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ASTEROID FLYBY--DONE! Asteroid 2010 TD54 flew past Earth this morning (Oct. 12) at 6:50 am EDT only 46,000 km above the planet's surface. For comparison, geosynchronous satellites orbit at 36,000 km, so the asteroid was not far beyond Earth's satellite fleet. No damage was done--to spacecraft or to the planet below. Amateur astronomer Patrick Wiggins photographed the flyby using a 14-inch Celestron telescope: movie.
NORTHERN AND SOUTHERN LIGHTS: The geomagnetic storm of Oct. 11th lit up both ends of Earth with bright auroras. Minoru Yoneto sends this picture from Queenstown, New Zealand:
"Lights were spilling out of the sky. It made the Southern Cross look like Niagra Falls," says Yoneto.
The display was triggered by a "south-pointing IMF." In other words, the interplanetary magnetic field near Earth tilted south, opening a crack in Earth's magnetosphere. Solar wind poured in and fueled a G1-class geomagnetic storm. The storm is subsiding now, but the lights are still danciing in the gallery.
UPDATED: October 2010 Aurora Gallery
[previous Octobers: 2009, 2008, 2007, 2006, 2004, 2003, 2002, 2001]
PHOTOGENIC SUNSPOT: An enormous magnetic filament is perched directly above sunspot 1112 near the sun's southeastern limb. If the filament collapses (as they often do) and hits the sunspot below, the resulting explosion could be impressive. Actually, it's already impressive:
Dutch amateur astronomers Jo Dahlmans and Wouter Verhesen took the picture yesterday using a Lunt solar telescope. "We inverted (made negative) the sun's surface for a stunning display of the snaking filament," says Dahlmans. "In the distance you can see prominences dancing like flames along the limb of the sun. What a vista!"
Readers with solar telescopes, you know what to do.
more images: from Dave Gradwell of Birr, Ireland; from Jimmy Eubanks of Boiling Springs, SC; from Robert Arnold of Isle of Skye, Scotland; from James Kevin Ty of Manila, Philippines; from Michael Buxton of Ocean Beach, California; from Gianfranco Meregalli of Milano, Italy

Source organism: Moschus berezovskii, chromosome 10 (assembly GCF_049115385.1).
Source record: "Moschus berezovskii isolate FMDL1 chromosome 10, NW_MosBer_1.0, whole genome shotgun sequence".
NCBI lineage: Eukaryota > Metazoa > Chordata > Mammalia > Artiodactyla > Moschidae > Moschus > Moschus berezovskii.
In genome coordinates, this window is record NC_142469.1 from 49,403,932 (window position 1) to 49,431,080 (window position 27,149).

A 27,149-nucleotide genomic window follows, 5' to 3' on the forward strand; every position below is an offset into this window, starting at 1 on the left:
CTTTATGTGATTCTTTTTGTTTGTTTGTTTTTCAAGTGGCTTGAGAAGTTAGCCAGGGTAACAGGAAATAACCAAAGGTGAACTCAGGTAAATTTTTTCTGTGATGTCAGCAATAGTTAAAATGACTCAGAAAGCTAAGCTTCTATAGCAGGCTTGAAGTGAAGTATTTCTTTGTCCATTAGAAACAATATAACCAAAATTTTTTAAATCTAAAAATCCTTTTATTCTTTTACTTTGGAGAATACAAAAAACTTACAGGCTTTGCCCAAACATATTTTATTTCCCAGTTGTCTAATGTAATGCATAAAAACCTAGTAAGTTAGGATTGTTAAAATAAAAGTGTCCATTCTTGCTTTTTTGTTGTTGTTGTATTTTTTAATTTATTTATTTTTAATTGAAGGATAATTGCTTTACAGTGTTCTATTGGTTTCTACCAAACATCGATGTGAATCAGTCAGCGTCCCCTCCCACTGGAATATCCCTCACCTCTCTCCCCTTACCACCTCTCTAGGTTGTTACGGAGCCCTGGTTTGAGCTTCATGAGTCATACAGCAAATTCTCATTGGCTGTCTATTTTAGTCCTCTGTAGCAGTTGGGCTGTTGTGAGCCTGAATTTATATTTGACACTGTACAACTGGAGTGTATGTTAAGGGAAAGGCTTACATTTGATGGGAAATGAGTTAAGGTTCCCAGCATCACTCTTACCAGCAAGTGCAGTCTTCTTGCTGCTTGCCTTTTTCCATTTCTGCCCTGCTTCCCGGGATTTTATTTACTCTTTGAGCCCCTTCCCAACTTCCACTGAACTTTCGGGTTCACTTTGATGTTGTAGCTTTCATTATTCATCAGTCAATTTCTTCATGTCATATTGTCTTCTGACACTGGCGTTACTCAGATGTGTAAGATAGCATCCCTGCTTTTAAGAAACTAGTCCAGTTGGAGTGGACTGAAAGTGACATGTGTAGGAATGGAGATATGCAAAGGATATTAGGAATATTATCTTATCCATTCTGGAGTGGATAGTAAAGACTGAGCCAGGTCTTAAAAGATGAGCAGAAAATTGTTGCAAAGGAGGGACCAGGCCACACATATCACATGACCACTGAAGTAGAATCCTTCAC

Potentially Hazardous Asteroids (PHAs
) are space rocks larger than approximately 100m that can come closer to Earth than 0.05 AU. None of the known PHAs is on a collision course with our planet, although astronomers are finding new ones
all the time.
On October 12, 2010 there were 1149 potentially hazardous asteroids. Notes: LD means "Lunar Distance." 1 LD = 384,401 km, the distance between Earth and the Moon. 1 LD also equals 0.00256 AU. MAG is the visual magnitude of the asteroid on the date of closest approach.
| ||The official U.S. government space weather bureau |
| ||The first place to look for information about sundogs, pillars, rainbows and related phenomena. |
| ||Researchers call it a "Hubble for the sun." SDO is the most advanced solar observatory ever. |
| ||3D views of the sun from NASA's Solar and Terrestrial Relations Observatory |
| ||Realtime and archival images of the Sun from SOHO. |
| ||from the NOAA Space Environment Center |
| ||the underlying science of space weather |